Switching operations can take a toll on any organization. Many industry leaders resist the idea of a digital factory simply because of the complexity associated with rolling out such a massive change in their business strategy. However, there’s really no stopping the digital wave from coming in. For the most part, it has already rolled onto the shore.
Because of this, organizations looking to succeed need to be ready to incorporate at least some elements of the digital factory, but do not fear! The beauty of going digital is that you get to pick what works best for your organization, and as long as you stick with a few key features, you should be just fine. Below are 5 essentials of any digital factory.
A Motivated Team
Like any type of organizational change, a successful digital factory relies heavily on getting people excited about the idea. Your employees will want to understand how all the new technology will benefit them, how it will make their lives easier. Executive leadership also needs to be on the same page. Workers will notice if some people have not fully bought in, which will only create more confusion and division. Once the organization is unified, the rollout will go much more smoothly.
Digital factories work best when each piece of equipment or technology connects with one another – from design all the way to delivery. A workflow started by an order should trigger a robot to transport the appropriate pieces onto a conveyor belt that has sensors recording real-time data for software to analyze. Each step flows into the other for an entirely integrated and automated manufacturing process.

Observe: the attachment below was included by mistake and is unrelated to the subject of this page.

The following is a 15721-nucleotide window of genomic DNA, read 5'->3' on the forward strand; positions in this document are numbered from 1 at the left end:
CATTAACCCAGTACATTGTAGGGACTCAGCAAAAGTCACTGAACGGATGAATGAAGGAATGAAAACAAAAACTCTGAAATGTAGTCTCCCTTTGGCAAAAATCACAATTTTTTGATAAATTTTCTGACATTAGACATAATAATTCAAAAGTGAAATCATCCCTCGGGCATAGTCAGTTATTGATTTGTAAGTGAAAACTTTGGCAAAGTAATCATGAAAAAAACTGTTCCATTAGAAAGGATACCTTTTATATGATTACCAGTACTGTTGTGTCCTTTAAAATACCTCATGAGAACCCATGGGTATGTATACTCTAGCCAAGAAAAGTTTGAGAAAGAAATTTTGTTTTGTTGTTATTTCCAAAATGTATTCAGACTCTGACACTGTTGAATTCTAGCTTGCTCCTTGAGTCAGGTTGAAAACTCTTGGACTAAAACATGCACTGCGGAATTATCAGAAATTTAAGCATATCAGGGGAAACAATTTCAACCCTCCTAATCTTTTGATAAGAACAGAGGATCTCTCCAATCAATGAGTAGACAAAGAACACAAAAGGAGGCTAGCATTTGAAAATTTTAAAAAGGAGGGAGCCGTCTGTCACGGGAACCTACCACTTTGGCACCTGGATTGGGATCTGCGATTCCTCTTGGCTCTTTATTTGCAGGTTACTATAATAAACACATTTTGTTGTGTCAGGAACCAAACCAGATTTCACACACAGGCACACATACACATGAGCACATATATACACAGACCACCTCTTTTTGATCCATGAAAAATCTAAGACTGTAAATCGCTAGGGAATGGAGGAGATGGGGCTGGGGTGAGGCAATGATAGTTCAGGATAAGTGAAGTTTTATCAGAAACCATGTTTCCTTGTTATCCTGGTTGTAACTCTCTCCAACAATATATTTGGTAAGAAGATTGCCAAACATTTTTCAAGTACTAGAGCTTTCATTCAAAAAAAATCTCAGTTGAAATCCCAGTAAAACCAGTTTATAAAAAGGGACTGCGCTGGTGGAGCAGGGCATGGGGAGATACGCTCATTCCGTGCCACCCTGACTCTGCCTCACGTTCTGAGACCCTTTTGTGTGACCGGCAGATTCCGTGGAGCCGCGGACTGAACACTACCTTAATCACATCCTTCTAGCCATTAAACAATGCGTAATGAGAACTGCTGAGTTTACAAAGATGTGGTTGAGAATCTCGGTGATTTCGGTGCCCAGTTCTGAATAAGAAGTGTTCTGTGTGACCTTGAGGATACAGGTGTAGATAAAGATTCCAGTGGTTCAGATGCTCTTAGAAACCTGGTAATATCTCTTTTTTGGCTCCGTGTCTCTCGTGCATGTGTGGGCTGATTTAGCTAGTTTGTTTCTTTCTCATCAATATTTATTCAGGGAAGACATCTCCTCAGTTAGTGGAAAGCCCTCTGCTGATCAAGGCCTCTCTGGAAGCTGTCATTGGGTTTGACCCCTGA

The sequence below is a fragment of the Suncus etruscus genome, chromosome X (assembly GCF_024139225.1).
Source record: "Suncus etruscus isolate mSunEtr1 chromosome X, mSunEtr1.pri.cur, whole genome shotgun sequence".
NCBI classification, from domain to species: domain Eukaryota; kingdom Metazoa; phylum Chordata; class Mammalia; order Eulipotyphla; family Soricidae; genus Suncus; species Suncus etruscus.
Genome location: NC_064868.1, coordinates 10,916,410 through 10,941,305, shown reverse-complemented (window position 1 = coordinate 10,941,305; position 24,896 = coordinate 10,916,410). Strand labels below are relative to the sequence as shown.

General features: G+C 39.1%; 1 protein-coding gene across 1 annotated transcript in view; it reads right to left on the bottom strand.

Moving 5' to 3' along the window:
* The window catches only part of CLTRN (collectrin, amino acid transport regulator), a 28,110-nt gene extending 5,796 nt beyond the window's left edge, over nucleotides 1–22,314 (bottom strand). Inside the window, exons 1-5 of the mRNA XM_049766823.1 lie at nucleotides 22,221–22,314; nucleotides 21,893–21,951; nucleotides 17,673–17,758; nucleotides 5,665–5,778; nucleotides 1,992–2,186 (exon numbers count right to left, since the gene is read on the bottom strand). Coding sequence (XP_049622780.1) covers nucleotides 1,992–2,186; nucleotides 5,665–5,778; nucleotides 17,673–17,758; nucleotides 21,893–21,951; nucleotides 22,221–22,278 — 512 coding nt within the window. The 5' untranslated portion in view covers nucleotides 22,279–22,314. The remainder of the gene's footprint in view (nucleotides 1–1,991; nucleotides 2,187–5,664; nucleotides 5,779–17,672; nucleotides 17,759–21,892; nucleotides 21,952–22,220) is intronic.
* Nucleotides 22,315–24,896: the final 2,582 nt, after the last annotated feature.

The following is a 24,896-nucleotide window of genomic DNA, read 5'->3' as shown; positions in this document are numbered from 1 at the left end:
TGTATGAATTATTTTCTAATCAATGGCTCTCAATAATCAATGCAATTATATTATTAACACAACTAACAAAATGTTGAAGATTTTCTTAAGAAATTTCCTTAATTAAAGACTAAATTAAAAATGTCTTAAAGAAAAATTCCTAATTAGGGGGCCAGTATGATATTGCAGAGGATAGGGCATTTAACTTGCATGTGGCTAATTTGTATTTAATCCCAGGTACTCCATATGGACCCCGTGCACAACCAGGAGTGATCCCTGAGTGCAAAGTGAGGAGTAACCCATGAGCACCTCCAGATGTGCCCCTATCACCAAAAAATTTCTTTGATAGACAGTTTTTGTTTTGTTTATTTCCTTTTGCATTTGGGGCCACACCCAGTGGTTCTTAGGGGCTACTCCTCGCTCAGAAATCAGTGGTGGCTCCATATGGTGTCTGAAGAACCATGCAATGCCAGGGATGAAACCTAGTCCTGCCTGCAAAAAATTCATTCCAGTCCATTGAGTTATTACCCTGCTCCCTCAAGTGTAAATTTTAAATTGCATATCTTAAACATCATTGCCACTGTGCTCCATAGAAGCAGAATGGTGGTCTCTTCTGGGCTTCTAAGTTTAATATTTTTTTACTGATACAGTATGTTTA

Every organization will want to measure the success of their digital initiatives, even if the specific metrics vary between each company. With the data collected from all this new technology, gathering insights has never been easier, and software companies have created platforms that help leaders collect, track, and analyze the most important information so they can make informed choices on improvement.
Different Levels of Digitization
Many organizations either feel the need to go all-in on digitization or to resist it completely, but such a binary is unnecessary. Teams can choose how much or how little they want to incorporate, especially at the beginning. Some may choose to invest heavily in the startup costs and do a giant overhaul. Others will take one step at a time, trying it out with one specific piece to see how it goes. Either way is fine as long as everyone is fully committed to the task they choose to take on.
Digital transformation has come to the manufacturing industry. Automation, optimization, integration, and efficiency are all made possible with the new technology found in digital factories. Organizations will want to think about how they can incorporate these tools into their business strategies if they want to adapt and prepare for the future of manufacturing.